The characters are well rounded and fun to read. Each have their strengths, weaknesses and back stories which are alluded to, but not wholly revealed., adding an extra layer to the mystery and making me impatient for the next book!
There were a number of times this book made me laugh, and had strangers on the bus looking at me funny. The viral video cake incident is an interesting (and funny) plot device which the author uses to great effect in the story. Ignore the punny title, it is just what publishers do to let you know it is a cozy (and a slight disservice I think, as it makes a good book look slightly ridiculous).
I would recommend this book to anyone who likes reading cozy mysteries and is looking for a new series to start! I believe any fan of Nancy Atherton or Cleo Coyle would enjoy this series.
London 1889, steam power reigns supreme and electricity has been outlawed. The lives of women are severely restricted. Feminine brains, accomplishments and spirit are overlooked by a male dominated society, while manners, fashion and decorum count for much more in the eyes of matrons, mothers and suitors. A good marriage (of which they have little choice) is one of the most defining events a young woman’s future holds. Two extraordinary young women are bound to this unbending Victorian standard of judging women, and they are quite unhappy about it.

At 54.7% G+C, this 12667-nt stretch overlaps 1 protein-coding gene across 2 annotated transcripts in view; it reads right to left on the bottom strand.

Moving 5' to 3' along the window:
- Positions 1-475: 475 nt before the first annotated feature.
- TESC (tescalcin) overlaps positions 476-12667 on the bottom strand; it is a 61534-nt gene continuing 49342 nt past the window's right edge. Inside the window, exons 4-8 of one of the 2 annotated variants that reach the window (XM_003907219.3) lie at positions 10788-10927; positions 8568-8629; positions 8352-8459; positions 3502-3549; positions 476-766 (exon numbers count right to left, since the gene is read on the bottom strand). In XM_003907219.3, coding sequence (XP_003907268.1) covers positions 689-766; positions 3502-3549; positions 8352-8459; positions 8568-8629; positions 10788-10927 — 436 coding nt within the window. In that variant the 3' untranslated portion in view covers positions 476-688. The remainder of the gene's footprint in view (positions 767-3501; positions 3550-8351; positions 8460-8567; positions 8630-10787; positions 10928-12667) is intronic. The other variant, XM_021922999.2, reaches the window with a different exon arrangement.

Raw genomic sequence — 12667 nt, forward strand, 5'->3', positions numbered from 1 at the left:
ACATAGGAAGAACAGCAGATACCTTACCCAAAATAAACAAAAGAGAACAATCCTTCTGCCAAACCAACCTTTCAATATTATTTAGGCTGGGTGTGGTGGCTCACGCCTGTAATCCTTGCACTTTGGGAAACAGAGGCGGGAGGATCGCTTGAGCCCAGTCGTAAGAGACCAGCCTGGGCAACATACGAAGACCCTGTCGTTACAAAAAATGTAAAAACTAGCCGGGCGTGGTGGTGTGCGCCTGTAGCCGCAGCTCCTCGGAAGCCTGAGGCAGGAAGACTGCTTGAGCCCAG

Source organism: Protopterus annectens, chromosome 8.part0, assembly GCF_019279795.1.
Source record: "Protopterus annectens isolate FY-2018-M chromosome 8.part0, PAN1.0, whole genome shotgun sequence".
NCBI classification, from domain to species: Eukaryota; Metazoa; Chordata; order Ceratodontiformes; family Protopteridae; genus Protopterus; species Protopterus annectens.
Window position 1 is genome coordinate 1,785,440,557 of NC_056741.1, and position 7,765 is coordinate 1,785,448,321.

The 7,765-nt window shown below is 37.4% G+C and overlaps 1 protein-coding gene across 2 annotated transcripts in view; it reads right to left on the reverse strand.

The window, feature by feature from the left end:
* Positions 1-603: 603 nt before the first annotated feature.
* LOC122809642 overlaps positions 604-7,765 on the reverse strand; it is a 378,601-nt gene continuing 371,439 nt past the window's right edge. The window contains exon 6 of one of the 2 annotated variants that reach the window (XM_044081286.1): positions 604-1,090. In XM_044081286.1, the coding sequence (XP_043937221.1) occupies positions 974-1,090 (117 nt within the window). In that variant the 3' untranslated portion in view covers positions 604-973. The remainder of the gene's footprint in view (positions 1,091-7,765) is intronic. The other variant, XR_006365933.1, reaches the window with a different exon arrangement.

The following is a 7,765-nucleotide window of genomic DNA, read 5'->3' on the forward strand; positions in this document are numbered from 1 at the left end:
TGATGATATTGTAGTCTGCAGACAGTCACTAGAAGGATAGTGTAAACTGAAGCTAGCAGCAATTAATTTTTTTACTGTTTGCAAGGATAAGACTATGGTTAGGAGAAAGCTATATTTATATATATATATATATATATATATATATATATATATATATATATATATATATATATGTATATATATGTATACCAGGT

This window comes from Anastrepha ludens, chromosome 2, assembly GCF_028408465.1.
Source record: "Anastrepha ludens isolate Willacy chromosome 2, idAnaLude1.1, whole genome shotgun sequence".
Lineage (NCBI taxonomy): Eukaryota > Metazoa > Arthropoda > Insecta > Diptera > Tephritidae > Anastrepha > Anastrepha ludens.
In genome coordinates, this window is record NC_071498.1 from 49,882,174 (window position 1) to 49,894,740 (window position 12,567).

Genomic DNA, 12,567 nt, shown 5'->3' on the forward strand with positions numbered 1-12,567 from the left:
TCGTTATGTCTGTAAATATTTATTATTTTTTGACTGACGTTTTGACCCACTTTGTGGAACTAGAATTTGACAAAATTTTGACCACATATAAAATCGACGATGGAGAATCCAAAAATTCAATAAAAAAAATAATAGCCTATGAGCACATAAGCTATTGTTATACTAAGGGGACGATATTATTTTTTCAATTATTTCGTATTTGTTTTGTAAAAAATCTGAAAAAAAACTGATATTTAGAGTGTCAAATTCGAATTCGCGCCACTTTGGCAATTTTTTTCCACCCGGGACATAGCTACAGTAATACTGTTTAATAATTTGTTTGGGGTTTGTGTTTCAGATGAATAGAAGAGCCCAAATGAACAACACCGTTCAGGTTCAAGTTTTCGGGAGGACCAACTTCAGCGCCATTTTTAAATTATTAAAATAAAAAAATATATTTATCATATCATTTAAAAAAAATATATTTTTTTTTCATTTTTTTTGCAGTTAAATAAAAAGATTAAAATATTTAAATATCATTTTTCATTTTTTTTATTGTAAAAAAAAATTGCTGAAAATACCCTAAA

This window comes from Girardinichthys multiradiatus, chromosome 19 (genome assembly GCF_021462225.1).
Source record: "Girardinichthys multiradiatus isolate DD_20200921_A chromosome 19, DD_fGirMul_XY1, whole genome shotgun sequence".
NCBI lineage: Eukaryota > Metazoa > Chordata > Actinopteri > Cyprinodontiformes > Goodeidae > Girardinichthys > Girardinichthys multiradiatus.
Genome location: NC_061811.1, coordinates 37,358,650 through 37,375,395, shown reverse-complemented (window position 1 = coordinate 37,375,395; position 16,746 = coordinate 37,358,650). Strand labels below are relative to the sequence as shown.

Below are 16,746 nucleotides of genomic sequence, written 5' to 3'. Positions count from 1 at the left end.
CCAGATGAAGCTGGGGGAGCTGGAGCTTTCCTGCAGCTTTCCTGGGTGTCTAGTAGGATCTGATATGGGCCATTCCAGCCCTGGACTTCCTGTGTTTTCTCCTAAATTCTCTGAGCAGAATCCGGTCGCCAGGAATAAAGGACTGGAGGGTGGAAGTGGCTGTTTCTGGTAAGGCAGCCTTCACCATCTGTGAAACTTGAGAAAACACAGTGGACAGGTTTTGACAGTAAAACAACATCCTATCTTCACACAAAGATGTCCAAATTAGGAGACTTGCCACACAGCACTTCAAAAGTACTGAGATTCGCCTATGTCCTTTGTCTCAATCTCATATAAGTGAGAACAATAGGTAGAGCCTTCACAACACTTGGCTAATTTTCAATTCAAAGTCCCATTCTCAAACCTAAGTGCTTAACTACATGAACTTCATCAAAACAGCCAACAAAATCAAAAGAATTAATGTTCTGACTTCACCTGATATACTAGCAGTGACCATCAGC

Miss Mina Holmes, the niece of the famous Sherlock Holmes and daughter to Mycroft, struggles to show her uncle that females can “remain separate from their emotions in order to make accurate and important observations and deductions…” . Just as knowledgeable and able as her famous relatives, very few opportunities to prove herself have been presented to her.
Miss Evaline Stoker, the sister of the Bram Stoker (who is currently writing Dracula) also strives to prove herself. A legacy bestowed upon her by the Stoker family blood, she's this generation’s vampire hunter (much to the chagrin of Bram who really wanted the inheritance), “ This is what…my family legacy required of me: bravery, strength, and sacrifice. For the good and safety of all.”. The issue with this destiny? The previous hunters haave all but eradicated the vampire scourge, and the one time Evaline faced a vampire she froze at the sight of blood. She is looking for a way to redeem herself in her own eyes for her past failings.
Then a mysterious note delivered to both, issued by a source whose past lends credibility because of her associations, however dubious, summoning them to an investigate, on behalf of the crown, a series of questionable suicides and a disappearance. Both leap at the chance. But can they overcome their rivalry, since they both have something to prove, before another body is found?